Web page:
5 Feb

CMA Questions Flutter, Stars Group Merger

Flutter+Stars 40% share of UK sports betting market raises CMA flag.

Flutter+Stars 40% Share of UK Sports Betting Market Raises CMA FlagMergers and acquisitions are nothing new to the online gambling industry, especially in this day and age. Consistently tighter regulations are market saturation are sending even the largest operators shuffling for more profitable business models. For two of the UK’s absolute largest brands, such shuffling led them to one another.

I’m talking, of course, about the iGaming juggernauts Flutter Entertainment and The Stars Group. Flutter is the parent of flagship brand Paddy Power Betfair, and Stars Group is the owner of UK powerhouse Sky Betting and Gaming, as well as the global brand, PokerStars. Last fall, these two groups negotiated a £10bn merger, and its got some people scratching their heads as to how fair this would be for pretty much every other operator in the UK market; especially those in the sports betting arena.

Duo Controls 40% Share of UK Sports Betting Market

According to analysts, the combined services of Flutter and Stars Group control approximately 26% of the UK’s overall online gambling market share, and about 40% of the area’s sports betting market. That’s not exactly a monopoly – not in the definitive sense – but certain guidelines require the government to take notice of any single entity’s market control that meets or exceeds 25%.

In what some would see as a delayed reaction, the UK Competition and Markets Authority (CMA) is now waving its caution flag over the deal. Flutter and Stars Group first announced their intentions back in October 2019. Now, more than three months later, the CMA isn’t so sure it’s a good idea.

CMA To Take Last Minute Look, Again

This isn’t the only controversial decision in CMA’s recent history. The authority is still recovering from criticism over its last-minute probe into a merger between two of the UKs largest online food delivery platforms, Just Eat and Takeaway.com. The CMA decided this was not the right time for those two brands to be melded into one company.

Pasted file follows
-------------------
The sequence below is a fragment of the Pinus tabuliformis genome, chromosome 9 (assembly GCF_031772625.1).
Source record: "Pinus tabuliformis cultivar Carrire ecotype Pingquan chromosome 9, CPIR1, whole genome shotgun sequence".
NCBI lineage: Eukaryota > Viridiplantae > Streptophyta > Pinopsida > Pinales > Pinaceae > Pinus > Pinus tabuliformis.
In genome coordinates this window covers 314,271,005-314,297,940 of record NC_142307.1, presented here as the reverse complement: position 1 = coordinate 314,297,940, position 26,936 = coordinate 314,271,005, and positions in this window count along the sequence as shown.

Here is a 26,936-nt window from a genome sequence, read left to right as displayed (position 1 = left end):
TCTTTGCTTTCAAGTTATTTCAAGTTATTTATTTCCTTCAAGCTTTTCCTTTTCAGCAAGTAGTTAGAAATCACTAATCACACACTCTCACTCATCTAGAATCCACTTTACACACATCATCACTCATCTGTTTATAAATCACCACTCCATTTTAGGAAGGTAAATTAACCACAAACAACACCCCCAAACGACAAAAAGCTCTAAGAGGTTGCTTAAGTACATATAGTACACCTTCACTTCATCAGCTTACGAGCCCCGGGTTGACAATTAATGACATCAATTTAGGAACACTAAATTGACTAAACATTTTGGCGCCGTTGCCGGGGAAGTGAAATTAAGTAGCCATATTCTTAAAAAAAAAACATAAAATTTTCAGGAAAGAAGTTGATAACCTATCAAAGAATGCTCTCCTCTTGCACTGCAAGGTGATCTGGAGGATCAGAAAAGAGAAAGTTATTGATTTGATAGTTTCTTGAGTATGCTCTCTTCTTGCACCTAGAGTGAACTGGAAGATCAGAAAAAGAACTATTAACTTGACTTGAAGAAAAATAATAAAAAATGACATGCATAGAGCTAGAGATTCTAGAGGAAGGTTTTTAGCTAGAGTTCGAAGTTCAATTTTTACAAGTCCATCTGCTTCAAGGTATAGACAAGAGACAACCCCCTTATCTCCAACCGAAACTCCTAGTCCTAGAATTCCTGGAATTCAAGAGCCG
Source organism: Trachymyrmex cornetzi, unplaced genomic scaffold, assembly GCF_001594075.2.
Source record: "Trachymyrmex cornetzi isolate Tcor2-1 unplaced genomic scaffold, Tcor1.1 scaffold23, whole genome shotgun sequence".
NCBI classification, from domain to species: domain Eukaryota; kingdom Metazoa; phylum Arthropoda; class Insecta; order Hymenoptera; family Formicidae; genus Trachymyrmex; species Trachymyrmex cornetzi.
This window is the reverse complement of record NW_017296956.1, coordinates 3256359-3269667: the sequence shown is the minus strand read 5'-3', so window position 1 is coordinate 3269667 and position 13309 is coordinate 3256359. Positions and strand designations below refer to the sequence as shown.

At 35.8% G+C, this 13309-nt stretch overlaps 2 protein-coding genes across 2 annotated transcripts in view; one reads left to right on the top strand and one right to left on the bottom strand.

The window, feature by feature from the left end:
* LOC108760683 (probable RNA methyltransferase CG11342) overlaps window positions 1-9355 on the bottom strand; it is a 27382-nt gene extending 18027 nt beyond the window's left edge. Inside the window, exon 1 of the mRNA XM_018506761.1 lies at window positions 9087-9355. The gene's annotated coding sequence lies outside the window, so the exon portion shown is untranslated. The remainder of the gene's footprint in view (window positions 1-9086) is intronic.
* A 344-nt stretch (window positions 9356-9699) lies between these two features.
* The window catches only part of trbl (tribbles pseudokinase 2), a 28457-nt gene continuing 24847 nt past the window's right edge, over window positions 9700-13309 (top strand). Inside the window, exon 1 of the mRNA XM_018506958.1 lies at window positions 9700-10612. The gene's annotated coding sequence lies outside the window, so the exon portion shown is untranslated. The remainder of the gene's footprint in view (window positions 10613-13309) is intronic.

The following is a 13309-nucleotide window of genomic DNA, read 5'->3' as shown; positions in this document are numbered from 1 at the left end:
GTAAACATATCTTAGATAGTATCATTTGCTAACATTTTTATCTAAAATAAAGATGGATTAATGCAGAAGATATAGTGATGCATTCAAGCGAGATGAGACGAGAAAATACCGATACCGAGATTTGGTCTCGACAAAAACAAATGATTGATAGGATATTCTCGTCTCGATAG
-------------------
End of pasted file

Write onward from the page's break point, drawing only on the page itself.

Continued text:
While this investigation is also coming it at the eleventh hour, so to speak, it didn’t exactly come as a surprise to some industry experts. They may not have expected the announcement to come so late, but they did expect it, none the less. Not only are Flutter and Stars Group two of the region’s largest online gambling companies, the CMA recently promised to pay more attention to online-based commerce.

What Probe Means to Flutter, Stars Group

As things stand, the Flutter / Stars Group merger is scheduled for completion in the second or third quarter of this year. The results of the CMA investigation may or may not alter that intended timeline, depending on their findings.

Some of you may remember the colossal merger of Ladbrokes and Coral Group in 2016. The CMA’s investigation into that corporate amalgamation did not exactly come back positive, but it did provide those two companies with options. In the end, they had to reduce their combined number of retail shops in the UK, bringing their total down from 4,000 to 3,600. After doing so, the CMA approved the £2.2bn merger.

Since then, Isle of Man-based GVC Holdings successfully acquired the partnership of Ladbrokes Coral, and Paddy Power joined forces with London-based betting exchange, Betfair. Based on this and other recent evidence, industry experts aren’t predicting too much trouble from the CMA. However, it is possible that Australian authorities will also want to take a closer look, seeing as Flutter and Stars Group both maintain a dominant presence in that country’s sports betting market, as well.


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